Proper planting of a tree is the key to its successful development. At first glance, it does not seem difficult, but you need to know the ins and outs to succeed.
Tips on how to plant a Magnolia tree
- Dig a planting hole twice as deep and wider than the root ball of the magnolia.
- Mix the native soil with a soil conditioner or compost.
- Carefully remove the magnolia from the pot and place it in the planting hole. The top of the rootball should be 1 inch above the surface of the garden soil.
- Fill the prepared soil around the magnolia’s roots and firm it gently with your foot.
- Mulch the root zone of the magnolia with 2 inches of pine bark.
- Water it with 2 gallons of water. In the first year, water the magnolia as soon as 1 inch of soil is completely dry.
- Protect the newly planted magnolia from rabbits with chicken netting.
- Place a stake near the magnolia and tie it to it to prevent wind damage.
In the following, I will tell you in detail how to plant a magnolia. I also recommend that you read the General Guide to Growing Magnolia Trees.
When to plant?
The best time to plant magnolia is early spring. This is true for both deciduous and evergreen magnolias.
In late winter or early spring, wait until the ground has already thawed but the magnolia is still in dormancy. This is the most favorable period for planting.
As for the weather, it is better to have cloudy weather. It will also be an advantage if it has rained the day before. If it has not rained, water the magnolia with 1 gallon of water the day before planting, but only if the ground is dry.
Avoid planting in hot, sunny weather. Otherwise, it will be much harder for the magnolia to take root in its new location.
The end of spring, and even more so in summer, is not the best time to plant. This is when the magnolia is in its active growth phase and disturbance to the root system can lead to negative results.
Autumn is the second best time to plant. But here it is important for you to plant the magnolia at least 30 days before the first frost. This period is necessary for the magnolia to grow some new roots.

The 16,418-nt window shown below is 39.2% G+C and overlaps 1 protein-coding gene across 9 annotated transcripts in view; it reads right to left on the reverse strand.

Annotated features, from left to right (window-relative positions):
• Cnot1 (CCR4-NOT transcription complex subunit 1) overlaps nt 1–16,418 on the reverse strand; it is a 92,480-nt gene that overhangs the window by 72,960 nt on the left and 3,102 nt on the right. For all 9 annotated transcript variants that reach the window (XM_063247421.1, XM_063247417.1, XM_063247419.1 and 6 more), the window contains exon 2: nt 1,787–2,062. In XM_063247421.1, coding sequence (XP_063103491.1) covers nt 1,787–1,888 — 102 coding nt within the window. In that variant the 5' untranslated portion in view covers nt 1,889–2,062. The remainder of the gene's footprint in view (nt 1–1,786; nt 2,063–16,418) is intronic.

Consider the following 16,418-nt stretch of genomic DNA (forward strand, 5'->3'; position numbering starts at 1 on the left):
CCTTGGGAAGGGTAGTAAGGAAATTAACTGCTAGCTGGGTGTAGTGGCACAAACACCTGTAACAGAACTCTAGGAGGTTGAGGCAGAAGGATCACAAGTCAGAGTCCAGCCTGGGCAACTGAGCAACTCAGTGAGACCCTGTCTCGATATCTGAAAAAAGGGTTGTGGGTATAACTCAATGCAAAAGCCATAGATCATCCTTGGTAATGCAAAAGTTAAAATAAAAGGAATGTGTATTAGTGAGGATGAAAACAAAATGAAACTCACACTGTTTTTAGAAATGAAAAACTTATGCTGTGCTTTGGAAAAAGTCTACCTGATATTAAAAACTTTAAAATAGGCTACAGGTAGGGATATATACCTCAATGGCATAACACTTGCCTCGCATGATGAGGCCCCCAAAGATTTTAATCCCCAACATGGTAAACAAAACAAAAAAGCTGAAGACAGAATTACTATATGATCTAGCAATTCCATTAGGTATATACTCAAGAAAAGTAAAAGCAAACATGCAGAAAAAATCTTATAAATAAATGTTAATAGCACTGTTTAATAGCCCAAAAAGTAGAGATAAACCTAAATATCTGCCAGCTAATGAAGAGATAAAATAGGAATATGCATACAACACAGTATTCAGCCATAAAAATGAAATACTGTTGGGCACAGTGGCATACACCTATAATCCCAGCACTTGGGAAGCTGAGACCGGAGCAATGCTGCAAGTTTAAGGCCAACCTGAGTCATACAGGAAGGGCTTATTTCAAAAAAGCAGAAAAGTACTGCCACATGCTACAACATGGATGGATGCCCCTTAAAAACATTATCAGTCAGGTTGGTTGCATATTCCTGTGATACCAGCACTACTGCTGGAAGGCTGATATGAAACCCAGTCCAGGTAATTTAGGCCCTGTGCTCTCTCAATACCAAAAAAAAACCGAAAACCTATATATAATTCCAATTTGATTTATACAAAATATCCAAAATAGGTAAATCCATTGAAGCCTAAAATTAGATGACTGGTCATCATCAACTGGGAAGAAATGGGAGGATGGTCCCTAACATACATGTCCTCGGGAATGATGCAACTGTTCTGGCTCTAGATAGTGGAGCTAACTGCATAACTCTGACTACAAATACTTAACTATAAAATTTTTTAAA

Where to plant?
The best place to plant magnolia is where there is no stagnant water. The soil can be wet but not muddy. So do not plant it where water accumulates, for example from the roof.
As for soil, magnolia can tolerate a wide range of soils. This means that it can grow in both clay and sandy soil, that is, almost anywhere. But to get a good result, the soil should still be improved with organic matter.
The place where you intend to plant magnolia should be sunny. Avoid full shade as it will not bloom there.
On the other hand, the full sun in the southern U.S. can be too harsh. So provide the magnolia with direct sun in the morning and afternoon shade.
It is also important not to plant magnolia too close to buildings because it has rather aggressive roots. Depending on the variety, the distance will vary but should be at least 7 feet.
How to plant?
For magnolia to take root faster, it needs loose and nutritious soil around its roots in the first year. To achieve this, dig a planting hole twice as large as the magnolia’s root ball.
Mix the soil you took out of the hole with the same amount of nutrient compost. A soil conditioner made from pine bark also works well. The main thing is that these materials must be of good quality.
Carefully remove the magnolia from the pot and place it in the planting hole without delay. Beforehand, fill the bottom of the pit with some of the prepared soil mix.
The surface of the magnolia root ball should be 1 inch above the surface of the garden soil. This is to ensure that the trunk is not buried an inch in the ground.
Next, fill all the free space in the hole with the soil mixture and lightly tamp it down with your feet. Do this very lightly so as not to damage the roots.
Water the newly planted magnolia with 1 gallon of water and water again after an hour. Or use a drip hose to slowly and evenly saturate the soil around the roots with water.
Immediately after planting, mulch the root zone with organic mulch. Pine bark or wood chips are best for this.
The layer of mulch should be at least 2 inches. Avoid so-called volcano mulching, i.e. do not cover the tree trunk with mulching material.
For the first 2 years, keep an eye on the moisture content of the soil. Use your fingers for this. Once the soil is more than one inch dry, water the magnolia.
In case you planted the magnolia in sunny weather and it has already started to unfurl its leaves, shade it for 1-2 months. Use a garden umbrella to do this.
If deer or rabbits have been spotted in your area, place a chicken mesh around the magnolia. To do this, stick four poles around the trunk and wrap the chicken mesh around them. Attach the mesh to the poles with ties.
It is also good practice to tie the magnolia to the stake. This is to support the trunk and branches in bad weather.
Stick the pole close to the trunk but don’t damage the roots. Tie the magnolia trunk to the pole with staking tape. After rooting, this can be removed.